Photograph by Christina Gandolfo
➻ “A girlfriend of mine took the women’s basic class back in 1991, and she brought me to the graduation ceremony. I came to classes to learn how to fight, but what I walked away with was how to communicate, how to look aware and confident even if I don’t feel that way.”
➻ Adair, a Texas native who does product placement in films, is the lead instructor at Impact Personal Safety, where she’s been teaching self-defense to women (and occasionally men) since 1997.
➻ “There are women who have taken one or two classes and have defended themselves with only a couple hours of training. It’s that quick. The body is designed to protect itself and stay alive. We work with those survival mechanisms.”
➻ The women’s basics course meets for six weekly sessions—a total of 21 hours of training in full-contact and verbal techniques.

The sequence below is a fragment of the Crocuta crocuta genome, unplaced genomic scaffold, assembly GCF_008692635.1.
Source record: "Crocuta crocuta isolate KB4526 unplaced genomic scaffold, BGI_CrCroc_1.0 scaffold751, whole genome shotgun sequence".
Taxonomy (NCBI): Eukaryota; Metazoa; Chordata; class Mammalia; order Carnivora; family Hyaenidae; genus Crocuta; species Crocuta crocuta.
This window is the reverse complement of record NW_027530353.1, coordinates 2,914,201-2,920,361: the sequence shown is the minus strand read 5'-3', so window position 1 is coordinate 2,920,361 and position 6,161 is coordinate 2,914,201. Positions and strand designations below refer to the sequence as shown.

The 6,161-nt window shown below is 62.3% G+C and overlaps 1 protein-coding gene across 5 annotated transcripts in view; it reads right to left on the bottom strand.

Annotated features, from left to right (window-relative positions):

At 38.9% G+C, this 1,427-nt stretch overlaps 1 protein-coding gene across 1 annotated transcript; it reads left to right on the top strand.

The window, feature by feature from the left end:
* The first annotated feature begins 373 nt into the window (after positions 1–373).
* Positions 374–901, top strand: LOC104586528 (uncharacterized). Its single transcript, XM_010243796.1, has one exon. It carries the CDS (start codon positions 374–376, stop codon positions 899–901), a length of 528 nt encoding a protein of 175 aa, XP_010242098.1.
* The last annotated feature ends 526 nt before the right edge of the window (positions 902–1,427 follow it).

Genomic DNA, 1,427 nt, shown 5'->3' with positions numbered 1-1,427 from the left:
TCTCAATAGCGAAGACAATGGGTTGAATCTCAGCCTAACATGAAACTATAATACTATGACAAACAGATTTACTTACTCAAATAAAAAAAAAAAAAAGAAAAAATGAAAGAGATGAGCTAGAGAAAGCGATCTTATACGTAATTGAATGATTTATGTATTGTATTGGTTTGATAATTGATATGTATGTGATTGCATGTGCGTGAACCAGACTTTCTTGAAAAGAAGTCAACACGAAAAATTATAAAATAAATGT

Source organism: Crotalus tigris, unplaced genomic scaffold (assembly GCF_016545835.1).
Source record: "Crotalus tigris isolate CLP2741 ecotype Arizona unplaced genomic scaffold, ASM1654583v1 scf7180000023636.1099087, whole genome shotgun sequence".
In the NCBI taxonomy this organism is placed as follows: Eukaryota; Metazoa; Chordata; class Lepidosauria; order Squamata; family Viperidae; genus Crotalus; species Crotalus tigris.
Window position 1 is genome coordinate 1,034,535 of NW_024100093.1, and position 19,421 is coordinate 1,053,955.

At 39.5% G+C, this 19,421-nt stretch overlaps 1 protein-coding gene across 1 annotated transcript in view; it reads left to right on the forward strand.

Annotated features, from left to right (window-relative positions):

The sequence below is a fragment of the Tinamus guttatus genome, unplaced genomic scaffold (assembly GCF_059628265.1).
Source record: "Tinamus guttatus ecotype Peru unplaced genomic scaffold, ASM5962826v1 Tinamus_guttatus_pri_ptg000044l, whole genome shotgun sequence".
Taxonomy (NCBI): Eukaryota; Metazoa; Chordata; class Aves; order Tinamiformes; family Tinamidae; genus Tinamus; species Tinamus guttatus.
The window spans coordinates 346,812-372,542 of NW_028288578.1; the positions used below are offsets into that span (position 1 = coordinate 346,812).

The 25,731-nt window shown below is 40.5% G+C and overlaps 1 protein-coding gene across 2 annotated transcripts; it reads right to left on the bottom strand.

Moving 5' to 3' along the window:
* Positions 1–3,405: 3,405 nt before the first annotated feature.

➻ “Many of our ‘attackers’ are actors, and they make it so the worst fight a student gets into is in class. If someone comes up to you and goes, ‘Hey, bitch!’ you can say, ‘That doesn’t faze me.’”
➻ “Some of my students have told me that when they first moved to L.A., they were afraid to go out at night, so they made their world very small. Because we are alone a lot in Los Angeles, it is a good thing to have these skills. You just feel safer.”
➻ During the women’s liberation movement of the 1970s, the self-defense initiative exploded and began to incorporate several elements of martial arts, including Krav Maga and jujitsu.
➻ “I am the only student ever to have broken her own nose in class. It was the class against an armed assailant, and it was a [practice] knife fight. But my body didn’t know the difference between a real and fake confrontation, so when we got into it, I was fighting for my life.”
➻ The ready defense stance is feet wide, with one foot back for balance and mobility. One hand is raised chest-high with palms open and facing outward.
➻ “On a man or woman there are only two targets a person has to go for: the head and the groin. If you can’t get to one, get to the other.”